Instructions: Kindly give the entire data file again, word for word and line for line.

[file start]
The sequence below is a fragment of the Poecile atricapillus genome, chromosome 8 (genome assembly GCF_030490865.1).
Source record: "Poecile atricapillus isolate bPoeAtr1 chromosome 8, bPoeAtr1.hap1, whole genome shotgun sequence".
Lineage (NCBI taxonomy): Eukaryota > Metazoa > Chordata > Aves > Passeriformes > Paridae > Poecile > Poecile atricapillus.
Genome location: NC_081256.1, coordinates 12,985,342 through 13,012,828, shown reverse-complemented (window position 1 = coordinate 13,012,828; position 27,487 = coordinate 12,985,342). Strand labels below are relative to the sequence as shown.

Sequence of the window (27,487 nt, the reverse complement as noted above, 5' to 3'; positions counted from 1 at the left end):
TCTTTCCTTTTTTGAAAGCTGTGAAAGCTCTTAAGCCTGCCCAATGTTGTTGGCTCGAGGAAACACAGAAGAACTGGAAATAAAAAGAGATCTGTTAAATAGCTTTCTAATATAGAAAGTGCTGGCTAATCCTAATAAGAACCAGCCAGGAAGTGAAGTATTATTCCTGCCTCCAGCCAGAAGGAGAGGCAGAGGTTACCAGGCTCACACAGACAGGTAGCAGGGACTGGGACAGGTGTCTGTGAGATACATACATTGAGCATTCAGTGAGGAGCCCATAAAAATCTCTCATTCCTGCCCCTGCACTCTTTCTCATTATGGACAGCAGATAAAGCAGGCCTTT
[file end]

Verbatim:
The sequence below is a fragment of the Poecile atricapillus genome, chromosome 8 (genome assembly GCF_030490865.1).
Source record: "Poecile atricapillus isolate bPoeAtr1 chromosome 8, bPoeAtr1.hap1, whole genome shotgun sequence".
Lineage (NCBI taxonomy): Eukaryota > Metazoa > Chordata > Aves > Passeriformes > Paridae > Poecile > Poecile atricapillus.
Genome location: NC_081256.1, coordinates 12,985,342 through 13,012,828, shown reverse-complemented (window position 1 = coordinate 13,012,828; position 27,487 = coordinate 12,985,342). Strand labels below are relative to the sequence as shown.

Sequence of the window (27,487 nt, the reverse complement as noted above, 5' to 3'; positions counted from 1 at the left end):
TCTTTCCTTTTTTGAAAGCTGTGAAAGCTCTTAAGCCTGCCCAATGTTGTTGGCTCGAGGAAACACAGAAGAACTGGAAATAAAAAGAGATCTGTTAAATAGCTTTCTAATATAGAAAGTGCTGGCTAATCCTAATAAGAACCAGCCAGGAAGTGAAGTATTATTCCTGCCTCCAGCCAGAAGGAGAGGCAGAGGTTACCAGGCTCACACAGACAGGTAGCAGGGACTGGGACAGGTGTCTGTGAGATACATACATTGAGCATTCAGTGAGGAGCCCATAAAAATCTCTCATTCCTGCCCCTGCACTCTTTCTCATTATGGACAGCAGATAAAGCAGGCCTTT